Agriculture is responsible for around 10% of the EU's greenhouse gas emissions. The LIFE CARBON FARMING project aims to reduce the sector's carbon footprint by 15% within six years through various low-carbon initiatives. The project team will work with the agriculture and other sectors, public bodies, private companies as well as banks, to implement carbon finance mechanisms that put a monetary value on emissions in Belgium, Germany, Ireland, Spain, France and Italy. Actions include developing assessment and carbon reporting criteria, training farmers, promoting a voluntary carbon market and networking opportunities for sharing best practice.
Replacing fluorinated gas with green gas technology in high voltage applications (LIFE SF6-FREE HV BREAKER)
Although an excellent insulator for high voltage (HV) applications, sulphur hexafluoride (SF6) is a highly potent and persistent greenhouse gas (GHG). There is an urgent need for replacing SF6 in electrical switchgears, which are used to control, protect and isolate electrical equipment. The LIFE SF6-FREE HV BREAKER project will combine a climate-friendly green gas for grid (g3) alternative for SF6 that has an improved design for outdoor high voltage live tank circuit breakers (HVLTCB). The project team, led by Grid Solutions, will focus on Air Insulated Switchgear (AIS) because it has a large market and, therefore, a high GHG emission reduction potential. A pilot HVLTCB will be constructed at Grid Solution's premises to demonstrate the viability and benefits of the SF6-free system. Through the replication of this technology, a large decease in SF6 use can be achieved.
Climate Governance and Information
Reducing CO2 emissions from buildings in Provence-Alpes-Côte d'Azur (Heat&Cool LIFE)
The building sector has a significant role to play in the EU's transition to climate neutrality by 2050. Half of the EU's energy consumption is linked to household demand for heating and cooling, which is provided mainly by fossil fuels. In the Provence-Alpes-Côte d'Azur region, heating and cooling have a significant impact on air quality and energy demand. The region doesn't have many high-quality district heating and cooling networks, and this can become problematic when energy demand increases during warm periods. With the HeatT&CooL LIFE project, the Region Provence-Alpes-Côte d'Azur's public authority plans to increase the number of district heating and cooling networks powered by renewable energy and/or recovered waste heat, thereby reducing CO2 emissions. As a result, the heating and cooling demand of buildings already connected to district networks will be reduced. The project is expected to create 260 new jobs.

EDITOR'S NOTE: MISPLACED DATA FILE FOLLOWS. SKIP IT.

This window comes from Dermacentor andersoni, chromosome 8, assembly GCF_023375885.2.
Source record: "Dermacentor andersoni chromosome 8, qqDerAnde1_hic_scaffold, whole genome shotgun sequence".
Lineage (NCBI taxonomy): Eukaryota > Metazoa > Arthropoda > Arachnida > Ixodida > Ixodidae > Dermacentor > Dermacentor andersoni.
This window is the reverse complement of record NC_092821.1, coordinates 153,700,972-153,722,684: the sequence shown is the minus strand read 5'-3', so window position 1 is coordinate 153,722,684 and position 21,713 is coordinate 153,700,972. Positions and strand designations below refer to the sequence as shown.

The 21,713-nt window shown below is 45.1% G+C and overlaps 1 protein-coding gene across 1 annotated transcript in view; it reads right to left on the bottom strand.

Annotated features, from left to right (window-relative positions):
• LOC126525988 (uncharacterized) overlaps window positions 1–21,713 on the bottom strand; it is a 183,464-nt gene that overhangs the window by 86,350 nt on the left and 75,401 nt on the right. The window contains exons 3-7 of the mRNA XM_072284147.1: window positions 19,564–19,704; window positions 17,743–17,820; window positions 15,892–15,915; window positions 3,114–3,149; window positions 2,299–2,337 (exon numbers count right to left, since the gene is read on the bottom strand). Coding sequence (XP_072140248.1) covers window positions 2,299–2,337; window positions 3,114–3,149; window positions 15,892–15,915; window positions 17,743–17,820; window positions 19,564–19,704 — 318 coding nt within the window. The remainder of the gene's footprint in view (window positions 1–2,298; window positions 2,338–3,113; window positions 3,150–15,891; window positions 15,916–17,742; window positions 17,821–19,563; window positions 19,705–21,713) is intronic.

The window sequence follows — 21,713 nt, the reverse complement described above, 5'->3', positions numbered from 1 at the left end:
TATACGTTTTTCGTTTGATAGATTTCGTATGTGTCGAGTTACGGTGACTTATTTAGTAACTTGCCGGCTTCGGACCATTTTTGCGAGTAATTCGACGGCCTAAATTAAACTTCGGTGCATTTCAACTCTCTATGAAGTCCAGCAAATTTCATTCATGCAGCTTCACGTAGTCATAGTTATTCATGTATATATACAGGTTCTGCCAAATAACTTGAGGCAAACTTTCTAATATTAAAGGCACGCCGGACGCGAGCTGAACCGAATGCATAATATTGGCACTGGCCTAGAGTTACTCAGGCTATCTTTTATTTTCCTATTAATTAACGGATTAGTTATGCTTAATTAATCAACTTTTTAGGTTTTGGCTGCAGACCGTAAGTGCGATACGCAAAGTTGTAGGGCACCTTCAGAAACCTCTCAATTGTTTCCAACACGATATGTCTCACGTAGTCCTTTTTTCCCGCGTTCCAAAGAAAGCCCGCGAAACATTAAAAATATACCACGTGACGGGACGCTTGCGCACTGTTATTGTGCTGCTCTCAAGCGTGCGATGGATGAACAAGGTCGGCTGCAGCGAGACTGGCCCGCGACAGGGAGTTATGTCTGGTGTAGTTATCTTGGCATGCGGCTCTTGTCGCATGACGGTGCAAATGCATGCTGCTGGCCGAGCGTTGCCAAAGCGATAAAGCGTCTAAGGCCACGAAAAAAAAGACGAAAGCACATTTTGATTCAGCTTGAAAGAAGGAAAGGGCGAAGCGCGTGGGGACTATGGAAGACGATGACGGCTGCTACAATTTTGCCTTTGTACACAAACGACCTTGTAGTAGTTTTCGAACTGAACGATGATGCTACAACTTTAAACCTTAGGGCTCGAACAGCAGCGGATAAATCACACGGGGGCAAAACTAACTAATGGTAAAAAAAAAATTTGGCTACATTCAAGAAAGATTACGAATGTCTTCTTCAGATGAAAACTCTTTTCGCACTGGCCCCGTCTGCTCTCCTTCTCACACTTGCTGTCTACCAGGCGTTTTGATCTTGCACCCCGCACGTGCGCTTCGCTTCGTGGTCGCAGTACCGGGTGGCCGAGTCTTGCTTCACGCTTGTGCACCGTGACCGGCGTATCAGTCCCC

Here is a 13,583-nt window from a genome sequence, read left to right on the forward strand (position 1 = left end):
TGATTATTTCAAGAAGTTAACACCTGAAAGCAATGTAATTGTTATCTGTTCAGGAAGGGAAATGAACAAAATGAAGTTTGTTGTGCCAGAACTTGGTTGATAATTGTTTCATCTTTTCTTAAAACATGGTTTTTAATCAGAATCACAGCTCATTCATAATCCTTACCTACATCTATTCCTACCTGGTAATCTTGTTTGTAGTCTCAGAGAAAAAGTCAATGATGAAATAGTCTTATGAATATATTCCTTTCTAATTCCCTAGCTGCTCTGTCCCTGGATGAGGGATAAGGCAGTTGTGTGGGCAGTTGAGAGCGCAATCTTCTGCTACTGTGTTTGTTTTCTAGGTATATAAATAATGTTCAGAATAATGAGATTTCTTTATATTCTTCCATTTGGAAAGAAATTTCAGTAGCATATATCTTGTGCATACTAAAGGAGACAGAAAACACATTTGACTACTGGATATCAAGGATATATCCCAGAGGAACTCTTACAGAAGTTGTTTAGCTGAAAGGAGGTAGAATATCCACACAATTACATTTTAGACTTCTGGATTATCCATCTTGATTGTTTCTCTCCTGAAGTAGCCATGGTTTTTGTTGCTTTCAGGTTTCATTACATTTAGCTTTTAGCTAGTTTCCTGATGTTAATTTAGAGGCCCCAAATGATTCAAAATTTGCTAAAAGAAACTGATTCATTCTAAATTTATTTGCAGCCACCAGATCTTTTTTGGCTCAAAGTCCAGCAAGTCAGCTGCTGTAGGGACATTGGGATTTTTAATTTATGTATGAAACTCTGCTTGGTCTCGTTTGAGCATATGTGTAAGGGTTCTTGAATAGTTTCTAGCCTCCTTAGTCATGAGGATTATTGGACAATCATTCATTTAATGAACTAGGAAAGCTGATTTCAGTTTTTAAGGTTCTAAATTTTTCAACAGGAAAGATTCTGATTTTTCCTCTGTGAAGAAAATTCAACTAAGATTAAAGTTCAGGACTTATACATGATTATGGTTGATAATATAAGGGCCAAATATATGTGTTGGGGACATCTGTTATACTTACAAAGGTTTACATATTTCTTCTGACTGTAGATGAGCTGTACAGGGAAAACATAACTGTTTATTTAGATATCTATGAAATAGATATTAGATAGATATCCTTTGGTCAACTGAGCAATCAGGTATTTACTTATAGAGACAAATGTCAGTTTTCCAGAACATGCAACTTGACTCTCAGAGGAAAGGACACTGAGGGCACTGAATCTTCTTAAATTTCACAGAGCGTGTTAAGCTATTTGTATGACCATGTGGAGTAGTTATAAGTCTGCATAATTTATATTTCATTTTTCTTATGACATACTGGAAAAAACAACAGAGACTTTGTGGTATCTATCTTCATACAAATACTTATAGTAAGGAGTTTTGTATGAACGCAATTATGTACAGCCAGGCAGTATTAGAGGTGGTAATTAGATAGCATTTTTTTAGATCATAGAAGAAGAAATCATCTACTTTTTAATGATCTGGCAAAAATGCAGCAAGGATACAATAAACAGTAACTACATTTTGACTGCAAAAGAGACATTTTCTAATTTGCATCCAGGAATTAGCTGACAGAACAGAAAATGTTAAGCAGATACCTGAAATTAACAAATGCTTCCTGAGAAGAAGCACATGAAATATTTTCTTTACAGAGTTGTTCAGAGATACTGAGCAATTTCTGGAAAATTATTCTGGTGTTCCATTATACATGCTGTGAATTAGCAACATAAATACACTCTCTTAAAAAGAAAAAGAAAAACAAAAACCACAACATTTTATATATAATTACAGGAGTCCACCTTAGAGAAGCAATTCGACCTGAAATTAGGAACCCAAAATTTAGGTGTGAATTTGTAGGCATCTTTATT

Cutting GHG emissions from energy at regional and local levels (LETsGO4Climate)
The energy sector is responsible for more than three-quarters of Europe's greenhouse gas (GHG) emissions. European and national initiatives alone are not enough to reduce these emissions; action at regional and local level is also required. Led by the Regional Council of Centre-Val de Loire, the LETsGO4Climate project will increase electricity and heat production from renewable sources in the territories involved. The team will also encourage behavioural changes linked to energy consumption by raising citizens' awareness of energy efficiency and ‘energy sobriety' (avoiding energy consumption altogether). As a result, GHG emissions from energy should fall by almost 2%.
Climate Change Mitigation
A more sustainable telecommunications network (LIFE4GREENBROADBAND)